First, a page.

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Bi-Centennial Transaction 1814-2014 Volume XXIII Part 1,  April 2014

Contents:

  • Forward-Making links: processes, dynamics and systems. Dr Christopher Page B Sc PhD FLS (a retirement editorial written for the RGSC'S 200th anniversary.)
  • The value of abandoned mined sites for wildlife: the triumph of nature over our industrial past.   Adrian Spalding
  • Elizabeth Catherine Thomas Carne: A 19th Century Hypatia and her circle.   Melissa Hardie-Budden MBE

Elizabeth Catherine Thomas Carne (1817–1873) was a British author, natural philosopher, geologist, conchologist, mineral collector, and philanthropist. In later years, following her father's death, she also became a banker. Today we would probably place her contributions to science under human ecology and natural history.

She was the first woman to be elected a member of the Royal Geological Society of Cornwall. During the 200th birthday celebrations of the RGSC, this first woman member was celebrated.  Melissa Hardie- Budden MBE took this bi-centennial occasion to present a study of Elizabeth C T Carne and her scientific and artistic relatives and associates. A local and national celebrity in her own time, Carne had been lost in the pages of history until now.   

Carne was the fifth child of eight children born to Joseph Carne, FRS, and his wife Mary Thomas of Glamorgan. Elizabeth was born at Rivière House, in the parish of Phillack, near Hayle, Cornwall.

At Rivière House, owned by the Cornish Copper Company of which her father was the Company Director, the cellars were fitted out as laboratories where smelting processes of copper and tin were tested, and minerals and rocks studied for their constituents. Davies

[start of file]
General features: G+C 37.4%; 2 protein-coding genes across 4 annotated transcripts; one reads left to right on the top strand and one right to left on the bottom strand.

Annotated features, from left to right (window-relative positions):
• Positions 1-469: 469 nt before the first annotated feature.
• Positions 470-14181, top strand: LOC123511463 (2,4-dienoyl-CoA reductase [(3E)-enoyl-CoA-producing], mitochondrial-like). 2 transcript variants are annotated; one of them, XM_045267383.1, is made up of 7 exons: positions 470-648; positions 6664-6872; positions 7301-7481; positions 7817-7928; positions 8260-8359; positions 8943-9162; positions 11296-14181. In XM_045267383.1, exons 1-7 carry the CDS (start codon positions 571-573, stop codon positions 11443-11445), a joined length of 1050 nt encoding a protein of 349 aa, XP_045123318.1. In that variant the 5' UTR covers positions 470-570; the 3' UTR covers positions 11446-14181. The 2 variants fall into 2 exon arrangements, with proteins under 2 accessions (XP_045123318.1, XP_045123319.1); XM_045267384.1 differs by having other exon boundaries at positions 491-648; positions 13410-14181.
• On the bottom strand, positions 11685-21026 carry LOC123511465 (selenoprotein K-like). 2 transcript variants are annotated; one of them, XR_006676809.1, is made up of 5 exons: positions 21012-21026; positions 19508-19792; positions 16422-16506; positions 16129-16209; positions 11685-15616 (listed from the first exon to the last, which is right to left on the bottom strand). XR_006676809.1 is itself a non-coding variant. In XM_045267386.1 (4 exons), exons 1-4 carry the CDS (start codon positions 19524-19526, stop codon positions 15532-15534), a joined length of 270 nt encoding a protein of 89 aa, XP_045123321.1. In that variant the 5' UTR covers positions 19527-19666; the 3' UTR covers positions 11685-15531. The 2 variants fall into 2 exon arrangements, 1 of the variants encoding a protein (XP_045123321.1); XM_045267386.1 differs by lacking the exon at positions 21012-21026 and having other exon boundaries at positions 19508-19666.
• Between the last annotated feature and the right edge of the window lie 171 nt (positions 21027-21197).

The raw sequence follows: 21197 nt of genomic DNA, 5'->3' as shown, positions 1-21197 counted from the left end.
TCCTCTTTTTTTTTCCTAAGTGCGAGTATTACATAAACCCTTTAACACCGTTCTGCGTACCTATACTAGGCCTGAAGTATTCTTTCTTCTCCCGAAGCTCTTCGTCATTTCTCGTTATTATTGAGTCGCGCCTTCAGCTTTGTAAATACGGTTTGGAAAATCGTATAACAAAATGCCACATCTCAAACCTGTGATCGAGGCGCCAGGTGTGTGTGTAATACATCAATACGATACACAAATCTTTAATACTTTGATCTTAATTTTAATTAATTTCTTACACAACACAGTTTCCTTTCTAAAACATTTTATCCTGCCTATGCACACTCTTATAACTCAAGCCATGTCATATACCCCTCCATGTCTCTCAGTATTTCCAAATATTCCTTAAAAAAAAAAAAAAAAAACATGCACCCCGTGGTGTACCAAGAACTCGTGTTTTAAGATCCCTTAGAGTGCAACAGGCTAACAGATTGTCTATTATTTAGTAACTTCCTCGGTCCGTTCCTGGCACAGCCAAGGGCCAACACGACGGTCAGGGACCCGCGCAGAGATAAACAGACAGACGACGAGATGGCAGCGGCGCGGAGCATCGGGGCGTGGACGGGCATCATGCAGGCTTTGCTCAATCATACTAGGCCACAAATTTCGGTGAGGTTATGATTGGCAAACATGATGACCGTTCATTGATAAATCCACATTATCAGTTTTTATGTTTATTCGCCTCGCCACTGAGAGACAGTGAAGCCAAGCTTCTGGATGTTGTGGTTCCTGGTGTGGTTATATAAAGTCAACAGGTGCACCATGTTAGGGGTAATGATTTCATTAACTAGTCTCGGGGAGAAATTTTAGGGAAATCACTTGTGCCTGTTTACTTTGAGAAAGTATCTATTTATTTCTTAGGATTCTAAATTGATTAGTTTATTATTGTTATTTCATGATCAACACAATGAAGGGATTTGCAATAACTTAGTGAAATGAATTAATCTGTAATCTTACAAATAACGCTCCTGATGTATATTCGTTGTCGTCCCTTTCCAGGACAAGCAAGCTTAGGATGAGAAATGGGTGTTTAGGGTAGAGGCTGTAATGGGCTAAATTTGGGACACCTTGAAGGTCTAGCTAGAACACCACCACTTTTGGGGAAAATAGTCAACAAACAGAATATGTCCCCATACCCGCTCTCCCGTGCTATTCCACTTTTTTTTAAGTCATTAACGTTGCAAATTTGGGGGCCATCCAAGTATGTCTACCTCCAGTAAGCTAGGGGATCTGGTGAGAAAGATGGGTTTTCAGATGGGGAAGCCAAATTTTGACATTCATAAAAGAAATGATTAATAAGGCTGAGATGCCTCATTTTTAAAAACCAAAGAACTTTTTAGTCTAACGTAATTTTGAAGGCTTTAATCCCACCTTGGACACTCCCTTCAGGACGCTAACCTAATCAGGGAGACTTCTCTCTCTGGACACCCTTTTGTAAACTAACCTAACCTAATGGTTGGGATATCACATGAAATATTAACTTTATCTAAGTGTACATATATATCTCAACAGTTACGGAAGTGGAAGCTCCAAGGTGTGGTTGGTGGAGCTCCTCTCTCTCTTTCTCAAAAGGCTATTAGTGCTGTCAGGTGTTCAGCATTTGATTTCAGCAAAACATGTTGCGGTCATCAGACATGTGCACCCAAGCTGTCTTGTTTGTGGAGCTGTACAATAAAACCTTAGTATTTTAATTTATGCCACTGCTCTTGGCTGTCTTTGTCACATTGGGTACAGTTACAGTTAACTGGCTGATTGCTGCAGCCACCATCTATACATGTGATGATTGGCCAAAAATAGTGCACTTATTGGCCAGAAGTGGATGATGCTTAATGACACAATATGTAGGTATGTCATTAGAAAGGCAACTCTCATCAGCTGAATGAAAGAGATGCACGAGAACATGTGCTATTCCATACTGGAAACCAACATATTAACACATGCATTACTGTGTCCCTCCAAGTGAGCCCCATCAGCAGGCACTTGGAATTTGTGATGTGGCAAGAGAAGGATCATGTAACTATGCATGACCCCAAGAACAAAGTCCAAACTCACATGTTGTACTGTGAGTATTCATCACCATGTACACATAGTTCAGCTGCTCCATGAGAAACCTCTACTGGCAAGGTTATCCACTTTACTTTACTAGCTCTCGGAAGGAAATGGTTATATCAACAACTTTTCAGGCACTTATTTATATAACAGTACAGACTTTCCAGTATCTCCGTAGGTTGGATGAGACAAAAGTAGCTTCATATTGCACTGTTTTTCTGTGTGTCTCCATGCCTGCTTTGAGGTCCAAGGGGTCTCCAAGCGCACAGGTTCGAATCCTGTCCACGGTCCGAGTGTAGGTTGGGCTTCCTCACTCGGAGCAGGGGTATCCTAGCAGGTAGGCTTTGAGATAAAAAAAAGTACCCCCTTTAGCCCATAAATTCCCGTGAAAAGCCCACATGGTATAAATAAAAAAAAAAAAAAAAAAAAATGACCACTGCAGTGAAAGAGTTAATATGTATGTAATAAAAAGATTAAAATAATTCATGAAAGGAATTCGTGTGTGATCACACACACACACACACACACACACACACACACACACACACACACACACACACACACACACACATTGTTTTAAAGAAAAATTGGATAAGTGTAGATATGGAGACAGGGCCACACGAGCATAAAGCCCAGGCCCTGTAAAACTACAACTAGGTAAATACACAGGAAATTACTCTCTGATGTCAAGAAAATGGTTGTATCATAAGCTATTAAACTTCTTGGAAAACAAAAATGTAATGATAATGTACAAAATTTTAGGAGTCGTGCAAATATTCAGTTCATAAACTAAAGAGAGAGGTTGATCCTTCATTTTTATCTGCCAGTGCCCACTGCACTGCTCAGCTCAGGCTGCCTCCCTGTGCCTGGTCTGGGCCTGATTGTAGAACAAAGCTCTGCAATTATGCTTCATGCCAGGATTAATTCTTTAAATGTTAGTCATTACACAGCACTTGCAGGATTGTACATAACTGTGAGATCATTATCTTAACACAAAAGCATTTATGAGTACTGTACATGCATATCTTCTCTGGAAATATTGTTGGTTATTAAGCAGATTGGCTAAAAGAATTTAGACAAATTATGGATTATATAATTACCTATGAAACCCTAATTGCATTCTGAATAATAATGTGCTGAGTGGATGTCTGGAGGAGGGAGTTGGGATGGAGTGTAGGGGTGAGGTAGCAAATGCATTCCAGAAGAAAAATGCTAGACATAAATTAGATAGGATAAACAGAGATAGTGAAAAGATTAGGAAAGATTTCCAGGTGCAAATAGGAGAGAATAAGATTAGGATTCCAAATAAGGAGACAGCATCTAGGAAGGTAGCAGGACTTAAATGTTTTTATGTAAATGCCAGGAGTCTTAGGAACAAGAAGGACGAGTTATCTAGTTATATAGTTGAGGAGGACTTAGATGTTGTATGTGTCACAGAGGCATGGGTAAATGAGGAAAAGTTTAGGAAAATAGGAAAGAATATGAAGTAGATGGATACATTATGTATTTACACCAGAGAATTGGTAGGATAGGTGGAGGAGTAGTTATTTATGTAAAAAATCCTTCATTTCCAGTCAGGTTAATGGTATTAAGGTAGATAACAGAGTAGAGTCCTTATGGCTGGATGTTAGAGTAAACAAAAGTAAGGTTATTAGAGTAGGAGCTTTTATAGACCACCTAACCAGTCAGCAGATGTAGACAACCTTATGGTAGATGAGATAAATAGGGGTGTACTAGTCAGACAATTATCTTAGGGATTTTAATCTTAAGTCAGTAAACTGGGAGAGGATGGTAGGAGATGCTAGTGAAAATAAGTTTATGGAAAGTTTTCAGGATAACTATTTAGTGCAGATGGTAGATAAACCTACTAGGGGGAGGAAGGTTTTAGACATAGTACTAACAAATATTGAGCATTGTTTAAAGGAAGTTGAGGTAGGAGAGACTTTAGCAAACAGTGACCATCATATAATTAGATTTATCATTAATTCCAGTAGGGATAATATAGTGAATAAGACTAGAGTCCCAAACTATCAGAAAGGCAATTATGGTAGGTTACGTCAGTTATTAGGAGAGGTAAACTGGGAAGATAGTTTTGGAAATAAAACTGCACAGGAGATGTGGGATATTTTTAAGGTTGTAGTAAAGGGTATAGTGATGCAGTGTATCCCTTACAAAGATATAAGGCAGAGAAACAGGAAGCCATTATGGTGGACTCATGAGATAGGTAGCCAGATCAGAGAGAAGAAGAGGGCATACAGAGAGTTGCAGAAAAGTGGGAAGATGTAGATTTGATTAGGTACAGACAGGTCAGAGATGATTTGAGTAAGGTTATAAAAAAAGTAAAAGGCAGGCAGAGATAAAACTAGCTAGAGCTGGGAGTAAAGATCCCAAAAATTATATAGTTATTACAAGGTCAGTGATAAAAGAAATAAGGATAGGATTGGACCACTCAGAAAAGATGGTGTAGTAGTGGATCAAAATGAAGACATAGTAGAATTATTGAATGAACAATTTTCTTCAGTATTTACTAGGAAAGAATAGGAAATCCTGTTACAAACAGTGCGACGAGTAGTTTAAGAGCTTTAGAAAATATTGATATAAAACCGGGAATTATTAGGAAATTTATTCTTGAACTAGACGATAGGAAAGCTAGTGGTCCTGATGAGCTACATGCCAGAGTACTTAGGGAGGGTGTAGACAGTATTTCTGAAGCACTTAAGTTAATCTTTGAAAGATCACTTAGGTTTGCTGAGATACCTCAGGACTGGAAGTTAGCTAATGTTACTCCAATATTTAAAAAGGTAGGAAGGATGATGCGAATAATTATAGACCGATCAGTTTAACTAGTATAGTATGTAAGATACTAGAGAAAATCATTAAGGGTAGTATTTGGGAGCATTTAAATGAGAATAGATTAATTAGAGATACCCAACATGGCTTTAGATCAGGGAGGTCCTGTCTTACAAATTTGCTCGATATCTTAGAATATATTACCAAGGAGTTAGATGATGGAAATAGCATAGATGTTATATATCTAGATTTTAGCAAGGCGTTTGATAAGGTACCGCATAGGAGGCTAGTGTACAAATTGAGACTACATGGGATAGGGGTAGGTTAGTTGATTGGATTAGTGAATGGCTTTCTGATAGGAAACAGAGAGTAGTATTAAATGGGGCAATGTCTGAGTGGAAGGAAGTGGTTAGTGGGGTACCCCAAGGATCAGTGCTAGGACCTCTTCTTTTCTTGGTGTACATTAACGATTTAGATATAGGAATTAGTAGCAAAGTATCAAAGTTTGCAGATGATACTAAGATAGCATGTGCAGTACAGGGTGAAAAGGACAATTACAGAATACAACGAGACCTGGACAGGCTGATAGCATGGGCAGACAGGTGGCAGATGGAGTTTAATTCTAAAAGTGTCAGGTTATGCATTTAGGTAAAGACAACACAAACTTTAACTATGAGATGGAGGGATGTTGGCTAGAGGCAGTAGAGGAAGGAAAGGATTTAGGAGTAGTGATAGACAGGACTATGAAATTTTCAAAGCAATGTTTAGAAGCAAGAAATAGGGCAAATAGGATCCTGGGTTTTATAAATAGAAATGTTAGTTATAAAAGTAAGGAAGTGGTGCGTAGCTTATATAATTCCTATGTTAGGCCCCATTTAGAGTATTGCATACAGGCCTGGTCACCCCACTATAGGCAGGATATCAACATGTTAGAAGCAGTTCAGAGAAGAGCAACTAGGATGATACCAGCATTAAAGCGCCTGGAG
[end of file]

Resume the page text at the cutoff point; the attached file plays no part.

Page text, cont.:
Gilbert (first president of the RGSC) came to the laboratory along with the young Humphry

Davy to view the workings of a scientific environment. 

 

Born into an influential and wealthy Methodist family of mining agents and merchants, Elizabeth was acutely aware throughout her

life of poverty and deprivation in surrounding mining areas, and the dire need for education and social support for those less

fortunate. She read widely, studied mathematics, the classics, and learned several languages.

Educated at home in Chapel Street, Penzance with her sisters, she assisted her father with his extensive mineral collections and shared his keen interest in geological formations, age and density.  

On her father's death in 1858, she came into a large fortune, and used this legacy, following the charitable habits of her parents

and family, to share considerable sums for educational and other philanthropic purposes. She made possible by donating the

purchase price for the land upon which St John's Hall (the town hall) was constructed and separately built a museum on Lower

Queen's Street near her home, in which to exhibit the fine collection of minerals which she had assisted her father in amassing.

She took up her father's partnership from 1858 until her death, as head of the Penzance Bank founded by her grandfather.

She also inherited her father's love of geology, and wrote four papers:  

  • ‘Transactions of the Royal Geological Society of Cornwall
  • ‘Cliff Boulders and the Former Condition of the Land and Sea in the Land's End district,’
  • ‘The Age of the Maritime Alps surrounding Mentone,’ ‘On the Transition and Metamorphosis of Rocks,’ and
  • ‘On the Nature of the Forces that have acted on the Formation of the Land's End Granite.

Many articles were also contributed by her to the ‘London Quarterly Review,’ and she was the author of several books.